I was a southern boy growing up in North Carolina, so food is just a part of my heritage. Every Sunday after church all the family would meet at a relative’s house for a huge meal. Country ham, fried chicken, collards, boiled potatoes, and all the desserts one hungry boy could dream of. And oh, did I ever enjoy those Sunday dinners!
At this point in my life I could do anything. Apart from my regular job, I served on the board of directors of the chamber of commerce, as an EMT on the rescue squad, and as a part-time teacher at the local community college. Also a veteran, and a single father of a wild playful little boy. Yes, I was the hero of the day. On any day for that matter. “Faster than a speeding bullet, more powerful than a locomotive, able to leap tall buildings with a single bound, it’s a bird, it’s a plane, no it’s . . . ” I thought nothing could tear me down. Things have a way of changing when you think you have life in control.
It comes down to choices as a word to replace restrictions
Slowly and insidiously I began to falter. After many appointments it came down to announcing my kidneys had failed. FSGS was the bandit that was stealing my life. Soon I received a transplant from my brother, but with all that there were the lifestyle changes, medicine, and especially the new diet. But this transplant lasted for over 27 years. Somewhat of a record. I wanted to be the poster child of transplant successes.
But fate began working on me again. I was extremely compliant about my medicines and doctor appointments, but slowly my replacement part was wearing out. Inevitably I knew I was going back on dialysis. And with dialysis comes the diet restrictions. Watch your potassium. Watch your phosphorus. And by all means watch the sodium and fluid restriction.
It comes down to choices as a word to replace restrictions. You can decide not to dialyze and that brings up another limit. The limit on life; about two months or less without it. Or you can decide to choose life and make good choices.
Learning to read labels was a big education. All the surprising places to hide the sodium. I believe the food industry is killing Americans slowly with all the sodium and additives. Just ask any dietician and I believe they will agree.
Eliminating prepared food and canned foods wasn’t all that hard. I just went back to my roots. Fresh is best so I choose fresh over canned. And what do you know? It works. I keep the sodium as low as possible and truthfully, even my family doesn’t miss it. As a matter of fact, we have noticed that we are more taste conscious of food with too much salt. We just don’t eat it.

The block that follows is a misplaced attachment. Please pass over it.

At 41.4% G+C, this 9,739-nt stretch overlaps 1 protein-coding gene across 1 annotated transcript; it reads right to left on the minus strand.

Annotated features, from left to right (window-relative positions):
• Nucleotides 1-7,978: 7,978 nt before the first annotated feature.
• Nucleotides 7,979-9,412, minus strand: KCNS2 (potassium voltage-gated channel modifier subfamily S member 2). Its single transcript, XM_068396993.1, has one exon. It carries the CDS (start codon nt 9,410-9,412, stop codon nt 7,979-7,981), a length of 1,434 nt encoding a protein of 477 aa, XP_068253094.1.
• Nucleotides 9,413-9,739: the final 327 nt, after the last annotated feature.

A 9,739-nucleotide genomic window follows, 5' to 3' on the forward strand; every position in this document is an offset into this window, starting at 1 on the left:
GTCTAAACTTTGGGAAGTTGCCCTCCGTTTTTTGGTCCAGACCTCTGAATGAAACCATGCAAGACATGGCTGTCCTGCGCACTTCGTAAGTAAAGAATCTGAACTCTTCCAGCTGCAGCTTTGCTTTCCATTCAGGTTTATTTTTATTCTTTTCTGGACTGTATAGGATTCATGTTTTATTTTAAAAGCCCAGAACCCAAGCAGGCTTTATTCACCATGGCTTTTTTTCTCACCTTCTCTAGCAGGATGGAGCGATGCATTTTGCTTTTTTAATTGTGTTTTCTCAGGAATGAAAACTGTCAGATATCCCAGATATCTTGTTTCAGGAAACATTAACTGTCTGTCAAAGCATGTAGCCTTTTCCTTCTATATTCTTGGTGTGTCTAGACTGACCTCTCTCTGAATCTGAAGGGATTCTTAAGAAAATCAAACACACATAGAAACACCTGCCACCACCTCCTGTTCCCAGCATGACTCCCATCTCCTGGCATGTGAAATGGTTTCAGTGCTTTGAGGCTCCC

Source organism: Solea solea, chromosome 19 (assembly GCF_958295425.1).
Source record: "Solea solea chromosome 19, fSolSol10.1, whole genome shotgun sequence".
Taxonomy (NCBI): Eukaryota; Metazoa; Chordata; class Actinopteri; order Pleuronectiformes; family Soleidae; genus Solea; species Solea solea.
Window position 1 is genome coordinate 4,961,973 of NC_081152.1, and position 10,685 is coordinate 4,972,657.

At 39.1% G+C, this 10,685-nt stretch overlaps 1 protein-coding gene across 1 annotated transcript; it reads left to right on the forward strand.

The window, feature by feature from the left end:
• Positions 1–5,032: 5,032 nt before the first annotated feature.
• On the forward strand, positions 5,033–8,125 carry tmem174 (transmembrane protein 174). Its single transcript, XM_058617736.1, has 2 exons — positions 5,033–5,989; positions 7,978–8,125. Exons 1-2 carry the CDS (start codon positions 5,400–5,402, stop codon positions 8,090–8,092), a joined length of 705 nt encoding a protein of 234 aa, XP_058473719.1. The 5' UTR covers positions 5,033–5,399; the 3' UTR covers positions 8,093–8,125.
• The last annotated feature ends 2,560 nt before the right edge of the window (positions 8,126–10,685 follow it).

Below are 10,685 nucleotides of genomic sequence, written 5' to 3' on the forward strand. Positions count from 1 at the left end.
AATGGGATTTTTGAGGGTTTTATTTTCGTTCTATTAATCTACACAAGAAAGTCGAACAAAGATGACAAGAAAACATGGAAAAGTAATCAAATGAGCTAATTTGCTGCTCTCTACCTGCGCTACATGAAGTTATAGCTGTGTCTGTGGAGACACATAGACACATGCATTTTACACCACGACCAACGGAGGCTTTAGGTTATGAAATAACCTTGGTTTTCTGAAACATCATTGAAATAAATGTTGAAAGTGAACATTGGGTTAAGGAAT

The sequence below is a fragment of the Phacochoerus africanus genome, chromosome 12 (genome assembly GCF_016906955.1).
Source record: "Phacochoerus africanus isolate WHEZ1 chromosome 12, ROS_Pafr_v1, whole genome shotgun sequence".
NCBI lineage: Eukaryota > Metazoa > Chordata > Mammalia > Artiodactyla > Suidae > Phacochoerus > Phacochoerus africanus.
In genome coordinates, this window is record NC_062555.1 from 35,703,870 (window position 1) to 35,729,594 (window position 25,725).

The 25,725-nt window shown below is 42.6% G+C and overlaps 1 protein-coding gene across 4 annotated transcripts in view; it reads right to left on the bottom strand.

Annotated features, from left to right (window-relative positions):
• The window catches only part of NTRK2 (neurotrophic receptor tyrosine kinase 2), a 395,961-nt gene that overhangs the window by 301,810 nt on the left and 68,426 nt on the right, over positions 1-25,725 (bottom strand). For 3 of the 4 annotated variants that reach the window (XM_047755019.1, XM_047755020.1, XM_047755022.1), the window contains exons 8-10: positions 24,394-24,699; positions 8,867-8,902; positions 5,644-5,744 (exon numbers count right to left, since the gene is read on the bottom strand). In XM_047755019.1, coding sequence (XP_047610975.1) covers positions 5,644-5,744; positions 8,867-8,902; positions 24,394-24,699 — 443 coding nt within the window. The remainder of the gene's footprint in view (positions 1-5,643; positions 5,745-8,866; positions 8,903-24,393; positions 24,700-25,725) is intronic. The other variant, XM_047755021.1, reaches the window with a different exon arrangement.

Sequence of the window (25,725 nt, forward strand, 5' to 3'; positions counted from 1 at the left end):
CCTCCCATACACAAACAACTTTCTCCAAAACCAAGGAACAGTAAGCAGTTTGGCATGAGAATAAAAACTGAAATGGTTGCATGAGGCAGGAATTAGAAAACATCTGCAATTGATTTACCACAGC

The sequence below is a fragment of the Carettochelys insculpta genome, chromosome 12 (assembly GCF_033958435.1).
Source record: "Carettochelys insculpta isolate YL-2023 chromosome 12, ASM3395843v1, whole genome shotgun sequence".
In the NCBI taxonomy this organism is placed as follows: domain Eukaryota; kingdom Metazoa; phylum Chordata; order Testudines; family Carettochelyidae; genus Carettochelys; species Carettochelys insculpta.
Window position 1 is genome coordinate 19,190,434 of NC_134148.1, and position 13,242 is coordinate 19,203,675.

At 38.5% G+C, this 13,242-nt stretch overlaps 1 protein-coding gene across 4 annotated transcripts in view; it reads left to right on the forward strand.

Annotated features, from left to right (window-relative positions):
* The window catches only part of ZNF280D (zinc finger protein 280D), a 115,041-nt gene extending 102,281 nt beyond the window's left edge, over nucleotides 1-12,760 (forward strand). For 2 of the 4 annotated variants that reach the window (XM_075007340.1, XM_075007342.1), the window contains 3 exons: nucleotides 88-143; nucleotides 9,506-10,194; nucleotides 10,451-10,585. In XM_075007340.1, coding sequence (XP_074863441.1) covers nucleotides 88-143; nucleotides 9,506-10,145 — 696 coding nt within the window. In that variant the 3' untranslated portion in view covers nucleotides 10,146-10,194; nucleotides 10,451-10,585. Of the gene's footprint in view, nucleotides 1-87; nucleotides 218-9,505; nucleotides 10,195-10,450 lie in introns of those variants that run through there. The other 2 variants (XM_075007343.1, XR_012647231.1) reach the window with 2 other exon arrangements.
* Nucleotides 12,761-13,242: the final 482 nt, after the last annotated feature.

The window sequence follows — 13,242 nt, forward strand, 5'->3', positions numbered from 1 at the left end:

My phosphorus is well-controlled with my binders. I have realized that trying to always eat a healthy amount of meat and fish keeps my albumin at the proper level without over-doing my meal with the phosphorus-laden foods.
I now only consume brewed iced tea or water, adapting well to life without soft drinks. I truly thought this would be a challenge, but I was able to lay those down without a problem. I have really not missed those sugary drinks at all.
Now remember, I’m still that good old country boy at heart that loves tomatoes, potatoes, melons, and bananas… but here again are choices, and this time it is portion size. Oh yes, I could eat a lot of all these foods, but I have found that keeping the portions to the recommended limits does give me at least a taste of the foods I love. A small taste is enough to satisfy me until my next opportunity. I don’t have to overdo it.
The challenges on the kidney diet are just what we make them. Options and choices are available to help us have a long, happy life. Even though we may not be superheroes, we can still be a hero for so many who still depend on us. No; I am not faster than a speeding bullet and certainly not as powerful as a locomotive, and not even close to leaping a tall building with a single bound, but I am making good choices to be there for those that love me.
Listen as Joseph Hardison reads his essay:
Joseph (Joe) Hardison has been a kidney patient for 30 years having experiences many miracles along the way. He developed kidney failure in October 1989 and by December he was blessed with a kidney from his half-brother. Miracle number one was the almost perfect antigen match. This transplant lasted 27 years and he considers this his second miracle since he was told by the doctors that at most 10 years could be expected. The third miracle came from the announcement that Joe and his wife Pat were going to have a child. This was discovered at Pats ObGyn appointment on the one-year anniversary of Joe’s transplant.
As time went on 27 years went fast and Joe’s kidney once again failed and he found himself back on dialysis but awaiting a second transplant hopefully by the end of 2020. Although Joe’s nephew Erickson cannot donate directly to him, they will participate in the swap-match program through Vidant Transplant Services. This service connects donors and recipients in the United States to facilitate transplant when a living donor is difficult to find.
Joe continues to share the gospel of Jesus Christ as this is where his blessings come. He also makes himself available to all those who want to learn that there is life after kidney failure.
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